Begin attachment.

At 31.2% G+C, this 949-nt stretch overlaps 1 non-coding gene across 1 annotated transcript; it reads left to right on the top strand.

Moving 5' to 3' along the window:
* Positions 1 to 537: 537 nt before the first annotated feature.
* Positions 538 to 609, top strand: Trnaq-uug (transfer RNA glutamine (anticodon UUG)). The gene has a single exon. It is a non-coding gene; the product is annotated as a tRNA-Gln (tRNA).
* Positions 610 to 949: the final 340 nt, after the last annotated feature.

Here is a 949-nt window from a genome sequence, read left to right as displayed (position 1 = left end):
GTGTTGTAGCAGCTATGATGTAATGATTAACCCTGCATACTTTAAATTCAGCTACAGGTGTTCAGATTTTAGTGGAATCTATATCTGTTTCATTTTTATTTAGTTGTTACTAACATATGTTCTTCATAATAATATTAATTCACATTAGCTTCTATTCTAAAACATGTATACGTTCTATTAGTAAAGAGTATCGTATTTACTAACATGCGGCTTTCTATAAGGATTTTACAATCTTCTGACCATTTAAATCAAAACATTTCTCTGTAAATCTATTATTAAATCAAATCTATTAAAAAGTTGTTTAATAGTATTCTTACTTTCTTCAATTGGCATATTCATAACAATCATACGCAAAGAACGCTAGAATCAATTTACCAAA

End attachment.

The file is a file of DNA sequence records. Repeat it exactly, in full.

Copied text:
At 31.2% G+C, this 949-nt stretch overlaps 1 non-coding gene across 1 annotated transcript; it reads left to right on the top strand.

Moving 5' to 3' along the window:
* Positions 1 to 537: 537 nt before the first annotated feature.
* Positions 538 to 609, top strand: Trnaq-uug (transfer RNA glutamine (anticodon UUG)). The gene has a single exon. It is a non-coding gene; the product is annotated as a tRNA-Gln (tRNA).
* Positions 610 to 949: the final 340 nt, after the last annotated feature.

Here is a 949-nt window from a genome sequence, read left to right as displayed (position 1 = left end):
GTGTTGTAGCAGCTATGATGTAATGATTAACCCTGCATACTTTAAATTCAGCTACAGGTGTTCAGATTTTAGTGGAATCTATATCTGTTTCATTTTTATTTAGTTGTTACTAACATATGTTCTTCATAATAATATTAATTCACATTAGCTTCTATTCTAAAACATGTATACGTTCTATTAGTAAAGAGTATCGTATTTACTAACATGCGGCTTTCTATAAGGATTTTACAATCTTCTGACCATTTAAATCAAAACATTTCTCTGTAAATCTATTATTAAATCAAATCTATTAAAAAGTTGTTTAATAGTATTCTTACTTTCTTCAATTGGCATATTCATAACAATCATACGCAAAGAACGCTAGAATCAATTTACCAAA